A restaurant tests waiters serving drinks and food to models pretending to be clients in safe "quarantine greenhouses" in Amsterdam in early May.Eva Plevier / Reuters

Lockdown protesters shout 'be like Sweden' — but Swedes say they are missing the point

Known for its socialized health care, progressive tax system and liberal social policies, Sweden rarely finds cheerleaders among conservative commentators and activists in the United States.

But on homemade placards at anti-lockdown protests in the last month, an unusual slogan has been spotted: “Be more like Sweden.”

Prominent Republican Party figures and GOP-supporting commentators have praised Sweden for its light-touch approach to the coronavirus pandemic— it is almost unique among nations in not ordering citizens to stay indoors, while cafes and restaurants have stayed open.

According to the Swedes, however, American admirers of their approach are confusing their own beliefs with what is a prudent and carefully planned public health policy.

Hundreds of protesters gather outside Minnesota Gov. Tim Walz' official residence in April.Glen Stubbe / AP file

As the coronavirus crisis hits home, Trump hits the trail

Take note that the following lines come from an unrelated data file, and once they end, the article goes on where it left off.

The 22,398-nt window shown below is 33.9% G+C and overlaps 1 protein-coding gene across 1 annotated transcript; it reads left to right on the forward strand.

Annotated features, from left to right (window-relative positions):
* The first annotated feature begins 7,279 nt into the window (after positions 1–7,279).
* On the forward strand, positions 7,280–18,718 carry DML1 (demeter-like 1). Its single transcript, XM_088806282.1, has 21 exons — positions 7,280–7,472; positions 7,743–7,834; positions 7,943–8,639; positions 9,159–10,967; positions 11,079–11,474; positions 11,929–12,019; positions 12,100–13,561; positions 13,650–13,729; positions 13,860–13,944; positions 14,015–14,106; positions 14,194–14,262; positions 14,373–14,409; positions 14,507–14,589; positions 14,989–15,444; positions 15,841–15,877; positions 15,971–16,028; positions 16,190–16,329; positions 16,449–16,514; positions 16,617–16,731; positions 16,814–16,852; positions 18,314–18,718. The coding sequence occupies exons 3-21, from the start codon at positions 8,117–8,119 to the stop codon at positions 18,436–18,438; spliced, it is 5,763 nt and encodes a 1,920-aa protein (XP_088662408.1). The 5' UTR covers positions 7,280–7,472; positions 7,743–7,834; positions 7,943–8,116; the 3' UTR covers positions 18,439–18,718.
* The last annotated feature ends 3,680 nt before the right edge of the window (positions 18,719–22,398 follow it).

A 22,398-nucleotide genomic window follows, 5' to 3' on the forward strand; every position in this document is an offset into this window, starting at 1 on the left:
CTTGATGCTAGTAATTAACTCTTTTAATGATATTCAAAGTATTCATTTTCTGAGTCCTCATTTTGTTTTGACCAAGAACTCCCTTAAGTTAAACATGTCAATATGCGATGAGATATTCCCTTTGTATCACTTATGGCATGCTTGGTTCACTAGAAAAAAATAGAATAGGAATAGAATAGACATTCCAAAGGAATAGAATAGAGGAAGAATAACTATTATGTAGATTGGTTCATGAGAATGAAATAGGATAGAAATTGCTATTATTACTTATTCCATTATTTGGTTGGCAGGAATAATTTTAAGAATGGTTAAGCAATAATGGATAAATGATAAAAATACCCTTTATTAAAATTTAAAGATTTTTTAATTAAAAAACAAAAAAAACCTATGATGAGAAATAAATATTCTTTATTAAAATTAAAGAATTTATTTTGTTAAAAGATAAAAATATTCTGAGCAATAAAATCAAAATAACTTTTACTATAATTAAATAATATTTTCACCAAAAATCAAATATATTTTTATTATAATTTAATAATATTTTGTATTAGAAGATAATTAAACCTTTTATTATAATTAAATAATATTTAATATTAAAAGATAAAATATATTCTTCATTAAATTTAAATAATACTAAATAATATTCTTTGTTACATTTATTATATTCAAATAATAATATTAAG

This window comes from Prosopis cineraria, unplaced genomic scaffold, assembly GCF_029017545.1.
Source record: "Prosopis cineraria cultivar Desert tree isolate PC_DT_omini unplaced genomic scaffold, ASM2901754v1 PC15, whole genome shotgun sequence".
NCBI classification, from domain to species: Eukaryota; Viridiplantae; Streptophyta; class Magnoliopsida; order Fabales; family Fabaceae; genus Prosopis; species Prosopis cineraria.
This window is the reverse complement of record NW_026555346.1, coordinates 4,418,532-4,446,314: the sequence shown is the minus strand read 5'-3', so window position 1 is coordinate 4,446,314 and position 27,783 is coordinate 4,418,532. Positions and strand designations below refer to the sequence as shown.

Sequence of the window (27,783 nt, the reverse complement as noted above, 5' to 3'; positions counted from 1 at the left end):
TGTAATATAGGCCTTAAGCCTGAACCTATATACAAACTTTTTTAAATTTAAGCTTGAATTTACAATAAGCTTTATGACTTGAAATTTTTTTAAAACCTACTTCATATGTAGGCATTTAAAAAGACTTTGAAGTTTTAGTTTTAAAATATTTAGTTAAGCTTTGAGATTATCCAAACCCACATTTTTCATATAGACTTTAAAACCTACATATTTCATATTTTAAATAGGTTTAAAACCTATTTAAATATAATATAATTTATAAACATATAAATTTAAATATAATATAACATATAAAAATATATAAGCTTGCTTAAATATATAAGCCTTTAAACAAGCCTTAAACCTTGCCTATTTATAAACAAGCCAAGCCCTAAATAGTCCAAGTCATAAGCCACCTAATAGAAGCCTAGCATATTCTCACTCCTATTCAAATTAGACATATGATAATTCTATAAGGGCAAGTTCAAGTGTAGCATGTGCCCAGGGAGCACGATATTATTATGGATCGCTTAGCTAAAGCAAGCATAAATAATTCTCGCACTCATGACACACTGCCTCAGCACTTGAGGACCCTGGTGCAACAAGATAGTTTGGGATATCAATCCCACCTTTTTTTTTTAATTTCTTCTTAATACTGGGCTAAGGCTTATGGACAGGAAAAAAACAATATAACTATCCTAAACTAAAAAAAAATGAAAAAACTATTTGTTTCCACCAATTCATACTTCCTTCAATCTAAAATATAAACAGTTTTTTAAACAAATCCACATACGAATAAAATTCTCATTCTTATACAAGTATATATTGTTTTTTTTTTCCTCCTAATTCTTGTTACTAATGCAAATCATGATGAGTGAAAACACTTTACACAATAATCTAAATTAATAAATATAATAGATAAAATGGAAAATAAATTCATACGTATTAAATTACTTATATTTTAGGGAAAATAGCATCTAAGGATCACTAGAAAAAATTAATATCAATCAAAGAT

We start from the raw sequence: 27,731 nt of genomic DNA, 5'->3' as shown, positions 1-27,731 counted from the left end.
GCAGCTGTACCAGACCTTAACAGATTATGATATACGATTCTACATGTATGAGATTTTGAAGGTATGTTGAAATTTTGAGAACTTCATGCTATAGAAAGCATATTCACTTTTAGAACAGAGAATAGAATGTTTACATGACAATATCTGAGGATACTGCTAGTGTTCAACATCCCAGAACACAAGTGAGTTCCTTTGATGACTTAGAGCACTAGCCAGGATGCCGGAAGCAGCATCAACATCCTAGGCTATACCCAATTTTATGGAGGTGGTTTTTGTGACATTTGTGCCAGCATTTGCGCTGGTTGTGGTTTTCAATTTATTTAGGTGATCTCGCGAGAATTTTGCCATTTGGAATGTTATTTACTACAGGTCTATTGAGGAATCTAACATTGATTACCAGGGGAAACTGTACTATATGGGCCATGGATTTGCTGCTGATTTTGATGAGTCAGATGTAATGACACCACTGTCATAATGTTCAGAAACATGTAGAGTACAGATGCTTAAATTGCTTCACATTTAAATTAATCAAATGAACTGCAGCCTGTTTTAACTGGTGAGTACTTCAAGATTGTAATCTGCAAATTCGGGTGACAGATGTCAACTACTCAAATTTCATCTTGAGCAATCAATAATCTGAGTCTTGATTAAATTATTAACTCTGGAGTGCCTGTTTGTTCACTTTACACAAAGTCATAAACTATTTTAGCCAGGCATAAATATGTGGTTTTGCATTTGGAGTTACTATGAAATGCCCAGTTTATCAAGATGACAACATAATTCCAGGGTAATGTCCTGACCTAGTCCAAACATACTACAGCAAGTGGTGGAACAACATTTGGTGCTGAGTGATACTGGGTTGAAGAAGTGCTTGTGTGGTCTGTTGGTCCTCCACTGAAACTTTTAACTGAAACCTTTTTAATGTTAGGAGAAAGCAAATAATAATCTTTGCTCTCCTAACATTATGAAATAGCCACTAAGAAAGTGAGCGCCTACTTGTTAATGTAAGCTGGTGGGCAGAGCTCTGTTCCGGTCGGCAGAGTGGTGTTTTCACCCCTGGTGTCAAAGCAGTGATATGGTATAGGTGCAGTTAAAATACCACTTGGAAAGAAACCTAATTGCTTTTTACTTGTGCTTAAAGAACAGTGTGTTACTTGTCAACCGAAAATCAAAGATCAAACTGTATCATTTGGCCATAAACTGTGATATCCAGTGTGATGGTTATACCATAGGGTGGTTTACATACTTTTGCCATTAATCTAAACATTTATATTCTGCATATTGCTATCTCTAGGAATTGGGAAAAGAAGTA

The coronavirus crept into the heart of the West Wing this month, with White House staffers testing positive, the vice president and top officials starting to wear masks and the country's top public health officials going into self-quarantine.

But with President Donald Trump eager to put the crisis behind him, a familiar pre-pandemic routine has made an unlikely return: speeches in 2020 battleground states, writes NBC News White House reporter Shannon Pettypiece.

Meantime, presumptive Democratic presidential nominee Joe Biden continues to campaign from a home studio.

Biden said Thursday that he would not pardon Trump if elected and insisted any prosecutorial decisions would be left to a more independent Justice Department during a virtual town hall-style event on MSNBC Thursday.

And after again emphatically denying the claim of a former staffer that he sexually assaulted her nearly three decades ago, the former vice president said voters "should vote with their heart."

"I wouldn't vote for me if I believed Tara Reade," Biden said.

Trump toured Owens & Minor Inc., a medical supply company, in Allentown, Pa., on Thursday.Evan Vucci / AP

Murals salute front-line workers around the world

Belgian graffiti artist CAZ refreshes a work he did in support of the medical staff amid the coronavirus disease outbreak, in Wetteren, Belgium last month.Yves Herman / Reuters

Artists are using graffiti to vent their fears and frustrations and show their support for medical workers on the front lines of the coronavirus outbreak. See images from around the world.

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One fun thing

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But in the wake of COVID-19, will the most universal of those rituals — the handshake — be gone for good?

This fun video digs into that question.

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Thanks, Petra Cahill